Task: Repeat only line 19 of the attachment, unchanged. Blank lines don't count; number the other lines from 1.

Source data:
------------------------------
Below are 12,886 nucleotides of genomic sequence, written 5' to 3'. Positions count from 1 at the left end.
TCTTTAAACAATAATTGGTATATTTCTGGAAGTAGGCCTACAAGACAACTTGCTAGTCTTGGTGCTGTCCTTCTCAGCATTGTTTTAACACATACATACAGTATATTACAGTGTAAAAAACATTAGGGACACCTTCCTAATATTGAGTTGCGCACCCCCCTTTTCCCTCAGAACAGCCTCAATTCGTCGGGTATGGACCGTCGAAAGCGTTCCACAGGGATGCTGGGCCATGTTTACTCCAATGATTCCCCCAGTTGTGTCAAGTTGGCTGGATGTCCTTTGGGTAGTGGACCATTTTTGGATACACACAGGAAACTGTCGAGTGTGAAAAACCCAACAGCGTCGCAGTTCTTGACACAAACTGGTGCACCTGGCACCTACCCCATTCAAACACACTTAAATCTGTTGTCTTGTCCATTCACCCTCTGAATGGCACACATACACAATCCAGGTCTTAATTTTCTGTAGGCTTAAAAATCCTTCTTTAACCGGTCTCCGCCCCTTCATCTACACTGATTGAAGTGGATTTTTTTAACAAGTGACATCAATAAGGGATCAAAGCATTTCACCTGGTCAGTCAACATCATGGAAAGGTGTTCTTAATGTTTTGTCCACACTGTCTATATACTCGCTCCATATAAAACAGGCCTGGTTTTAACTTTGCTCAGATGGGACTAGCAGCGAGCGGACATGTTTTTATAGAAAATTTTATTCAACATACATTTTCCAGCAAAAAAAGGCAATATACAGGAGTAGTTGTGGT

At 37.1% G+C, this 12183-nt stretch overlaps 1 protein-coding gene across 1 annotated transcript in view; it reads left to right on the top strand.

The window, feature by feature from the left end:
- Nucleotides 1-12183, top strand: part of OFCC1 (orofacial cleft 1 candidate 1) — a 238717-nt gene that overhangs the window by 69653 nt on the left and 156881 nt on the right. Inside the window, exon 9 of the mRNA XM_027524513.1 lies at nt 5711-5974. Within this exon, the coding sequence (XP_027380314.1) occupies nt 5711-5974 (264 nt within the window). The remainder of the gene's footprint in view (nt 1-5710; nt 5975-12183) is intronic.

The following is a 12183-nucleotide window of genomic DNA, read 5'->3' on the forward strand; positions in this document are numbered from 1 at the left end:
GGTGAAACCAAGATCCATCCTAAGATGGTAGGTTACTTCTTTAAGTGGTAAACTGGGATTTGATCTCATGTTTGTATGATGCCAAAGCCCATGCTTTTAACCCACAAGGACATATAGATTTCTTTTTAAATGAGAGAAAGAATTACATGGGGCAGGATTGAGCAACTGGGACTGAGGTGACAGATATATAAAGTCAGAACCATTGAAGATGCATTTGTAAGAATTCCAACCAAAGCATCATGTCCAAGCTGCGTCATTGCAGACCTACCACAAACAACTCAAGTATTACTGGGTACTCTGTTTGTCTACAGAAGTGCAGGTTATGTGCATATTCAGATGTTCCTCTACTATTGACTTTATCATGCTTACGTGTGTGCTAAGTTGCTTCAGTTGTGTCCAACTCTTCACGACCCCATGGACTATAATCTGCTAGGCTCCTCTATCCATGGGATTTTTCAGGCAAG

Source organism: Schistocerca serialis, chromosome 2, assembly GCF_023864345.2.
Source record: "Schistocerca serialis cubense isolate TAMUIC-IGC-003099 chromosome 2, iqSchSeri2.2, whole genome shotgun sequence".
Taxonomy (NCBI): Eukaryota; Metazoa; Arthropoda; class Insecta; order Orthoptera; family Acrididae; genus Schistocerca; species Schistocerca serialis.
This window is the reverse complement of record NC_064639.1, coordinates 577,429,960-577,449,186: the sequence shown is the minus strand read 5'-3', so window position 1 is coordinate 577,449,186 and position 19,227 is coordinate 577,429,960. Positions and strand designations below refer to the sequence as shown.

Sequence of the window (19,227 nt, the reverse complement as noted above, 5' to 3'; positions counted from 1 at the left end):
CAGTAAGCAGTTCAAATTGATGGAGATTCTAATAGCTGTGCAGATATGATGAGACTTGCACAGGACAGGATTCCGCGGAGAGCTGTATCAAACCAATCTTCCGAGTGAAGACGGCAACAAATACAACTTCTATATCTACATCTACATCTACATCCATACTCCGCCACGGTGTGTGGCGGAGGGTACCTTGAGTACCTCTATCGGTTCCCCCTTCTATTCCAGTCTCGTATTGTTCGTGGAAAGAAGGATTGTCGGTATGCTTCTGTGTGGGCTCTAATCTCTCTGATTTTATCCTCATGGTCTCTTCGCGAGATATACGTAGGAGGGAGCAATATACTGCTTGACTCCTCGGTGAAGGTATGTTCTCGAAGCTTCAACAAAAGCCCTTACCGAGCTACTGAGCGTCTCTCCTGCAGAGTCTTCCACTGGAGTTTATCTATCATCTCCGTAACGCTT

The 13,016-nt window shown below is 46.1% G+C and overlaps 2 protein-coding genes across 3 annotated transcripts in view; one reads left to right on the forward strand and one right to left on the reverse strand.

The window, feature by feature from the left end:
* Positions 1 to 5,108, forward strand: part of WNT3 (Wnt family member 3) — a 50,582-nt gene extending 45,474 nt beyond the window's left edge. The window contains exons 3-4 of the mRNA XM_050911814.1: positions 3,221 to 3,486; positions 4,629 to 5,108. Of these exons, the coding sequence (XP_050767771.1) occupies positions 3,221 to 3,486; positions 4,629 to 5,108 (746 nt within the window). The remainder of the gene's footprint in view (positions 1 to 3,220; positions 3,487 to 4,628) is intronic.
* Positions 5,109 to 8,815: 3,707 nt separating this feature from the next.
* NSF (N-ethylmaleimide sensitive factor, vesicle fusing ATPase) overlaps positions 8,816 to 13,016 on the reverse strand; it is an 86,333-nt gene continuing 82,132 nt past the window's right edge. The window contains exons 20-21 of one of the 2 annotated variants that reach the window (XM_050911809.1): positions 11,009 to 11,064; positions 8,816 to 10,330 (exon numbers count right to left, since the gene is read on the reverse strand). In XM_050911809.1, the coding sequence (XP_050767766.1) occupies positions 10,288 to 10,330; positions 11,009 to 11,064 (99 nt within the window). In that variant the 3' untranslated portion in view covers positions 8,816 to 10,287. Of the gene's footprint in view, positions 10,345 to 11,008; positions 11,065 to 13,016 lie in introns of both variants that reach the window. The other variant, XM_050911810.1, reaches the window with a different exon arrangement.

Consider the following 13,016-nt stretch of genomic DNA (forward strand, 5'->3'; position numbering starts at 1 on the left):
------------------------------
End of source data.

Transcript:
Consider the following 13,016-nt stretch of genomic DNA (forward strand, 5'->3'; position numbering starts at 1 on the left):